Then we have Danielson, and believe it or not, he’s about as opposite from Punk as you can get. Danielson is being presented as the exact same guy that he has been since he became a main eventer: the one who will wrestle anyone in any style and can put in the long matches at the drop of a hat. Danielson has wrestled eight televised matches (plus one more which hasn’t aired yet) for AEW, ranging in time from about nine and a half minutes to half an hour, albeit with one time limit draw and one loss (in a tag match, where Danielson wasn’t pinned).
The other interesting part is Danielson has gone head first into major stories. He started by going after Kenny Omega and is now heading for a #1 contenders match at Full Gear. Danielson showed up and was instantly in the main event scene. He wants to prove that he is the best and hasn’t missed a beat from WWE, which makes perfect sense as he more or less took a long summer vacation rather than walking away from wrestling altogether. This is what Danielson would do and it isn’t a surprise to see him doing it again in his new environment.
Compare this to Punk, who feels like he is having one off matches against people and handpicking everything he wants to do. Punk has yet to mention anything involving a championship or dealing with any of the main event stars in the company. It seemed like he was going to feud with Team Taz but it was a quick build to a match against Hobbs and nothing else, at least so far. I’m sure Punk will get some bigger matches later on, but he has mainly been used as a special attraction so far.
I’ll leave out anything trying to say which is better, as they really aren’t things that can be compared. Punk’s return was amazing, but Danielson might not have even had the most memorable debut of his segment. They have both had some rather good matches, but should Punk get more credit for coming back into the ring so ice cold after a long hiatus from the sport?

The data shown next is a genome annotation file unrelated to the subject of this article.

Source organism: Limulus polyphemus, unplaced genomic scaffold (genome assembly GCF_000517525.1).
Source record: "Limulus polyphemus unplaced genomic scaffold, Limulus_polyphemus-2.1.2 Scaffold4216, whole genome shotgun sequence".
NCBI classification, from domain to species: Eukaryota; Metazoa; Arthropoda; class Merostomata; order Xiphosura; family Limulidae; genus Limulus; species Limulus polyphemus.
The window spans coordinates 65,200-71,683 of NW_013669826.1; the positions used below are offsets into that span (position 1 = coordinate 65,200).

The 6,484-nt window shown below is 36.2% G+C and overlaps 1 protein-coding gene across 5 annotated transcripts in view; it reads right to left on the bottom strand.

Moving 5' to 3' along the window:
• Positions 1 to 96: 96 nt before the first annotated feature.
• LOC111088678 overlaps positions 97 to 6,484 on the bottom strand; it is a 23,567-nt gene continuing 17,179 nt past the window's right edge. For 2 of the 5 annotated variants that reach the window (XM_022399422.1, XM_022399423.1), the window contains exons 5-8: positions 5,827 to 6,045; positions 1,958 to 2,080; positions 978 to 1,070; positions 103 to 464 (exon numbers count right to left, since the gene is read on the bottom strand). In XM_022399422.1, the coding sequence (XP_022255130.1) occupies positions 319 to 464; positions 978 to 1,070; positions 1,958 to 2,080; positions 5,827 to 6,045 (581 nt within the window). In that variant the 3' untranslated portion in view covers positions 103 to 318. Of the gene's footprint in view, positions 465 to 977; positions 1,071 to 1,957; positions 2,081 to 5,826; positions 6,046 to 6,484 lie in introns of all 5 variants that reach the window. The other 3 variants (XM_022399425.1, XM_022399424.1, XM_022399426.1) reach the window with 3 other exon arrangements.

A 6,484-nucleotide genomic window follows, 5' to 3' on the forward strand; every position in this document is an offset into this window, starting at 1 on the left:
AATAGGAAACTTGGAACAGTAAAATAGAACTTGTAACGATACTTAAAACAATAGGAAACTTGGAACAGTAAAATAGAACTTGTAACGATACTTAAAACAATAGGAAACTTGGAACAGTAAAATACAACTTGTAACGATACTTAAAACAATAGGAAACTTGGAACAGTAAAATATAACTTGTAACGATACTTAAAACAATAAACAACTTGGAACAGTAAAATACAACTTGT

It’s a case where you can’t go wrong either way and that is not something that happens very often. What matters is that both guys are being treated as top level names in AEW because the company knows what they have. You don’t get two legends in their own time like this and it is a very encouraging sign that AEW has figured out good ways to use both of them. I want to see what they two of them do in the future and that is more than I can say for a lot of current wrestlers.
It isn’t much of a surprise to see two polar opposite stars having different runs in AEW, but both of them have been presented as some of the most important things to ever happen in the company. They will both continue to come off as major names and I’m curious to see where both of them go. It wouldn’t surprise me at all to see them cross paths at some point either, as AEW certainly does like dream matches.
Overall, both Punk and Bryan have looked great in AEW so far, even if they have been so different. The good thing is that they have both played to their strengths and what they are doing makes sense. Danielson is wrestling as often as he can and wants titles, while Punk just seems happy to be there and is having a great time soaking in all of the adulation that he seemed annoyed about not getting back in WWE. These are both success stories for AEW, and they should both include a happy ending somewhere down the line.
Thomas Hall has been a wrestling fan for over thirty years and has seen over 60,000 wrestling matches. He has also been a wrestling reviewer since 2009 with over 6,000 full shows covered. You can find his work at kbwrestlingreviews.com, or check out his- Amazon author page with 30 wrestling books.